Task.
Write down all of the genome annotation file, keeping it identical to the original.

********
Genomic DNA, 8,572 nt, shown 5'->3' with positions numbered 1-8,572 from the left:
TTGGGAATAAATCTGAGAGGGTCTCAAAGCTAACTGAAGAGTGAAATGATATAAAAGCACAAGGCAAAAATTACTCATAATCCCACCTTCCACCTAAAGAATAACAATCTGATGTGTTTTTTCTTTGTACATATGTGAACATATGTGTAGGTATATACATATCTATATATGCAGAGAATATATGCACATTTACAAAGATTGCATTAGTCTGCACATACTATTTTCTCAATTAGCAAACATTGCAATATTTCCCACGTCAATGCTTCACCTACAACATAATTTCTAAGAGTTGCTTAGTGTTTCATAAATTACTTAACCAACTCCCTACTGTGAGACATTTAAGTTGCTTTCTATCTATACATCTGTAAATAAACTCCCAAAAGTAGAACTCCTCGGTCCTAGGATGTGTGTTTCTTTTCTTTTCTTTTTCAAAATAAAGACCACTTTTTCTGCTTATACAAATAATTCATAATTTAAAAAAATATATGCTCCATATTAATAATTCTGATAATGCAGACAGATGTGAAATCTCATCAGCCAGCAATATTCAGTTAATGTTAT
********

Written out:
Genomic DNA, 8,572 nt, shown 5'->3' with positions numbered 1-8,572 from the left:
TTGGGAATAAATCTGAGAGGGTCTCAAAGCTAACTGAAGAGTGAAATGATATAAAAGCACAAGGCAAAAATTACTCATAATCCCACCTTCCACCTAAAGAATAACAATCTGATGTGTTTTTTCTTTGTACATATGTGAACATATGTGTAGGTATATACATATCTATATATGCAGAGAATATATGCACATTTACAAAGATTGCATTAGTCTGCACATACTATTTTCTCAATTAGCAAACATTGCAATATTTCCCACGTCAATGCTTCACCTACAACATAATTTCTAAGAGTTGCTTAGTGTTTCATAAATTACTTAACCAACTCCCTACTGTGAGACATTTAAGTTGCTTTCTATCTATACATCTGTAAATAAACTCCCAAAAGTAGAACTCCTCGGTCCTAGGATGTGTGTTTCTTTTCTTTTCTTTTTCAAAATAAAGACCACTTTTTCTGCTTATACAAATAATTCATAATTTAAAAAAATATATGCTCCATATTAATAATTCTGATAATGCAGACAGATGTGAAATCTCATCAGCCAGCAATATTCAGTTAATGTTAT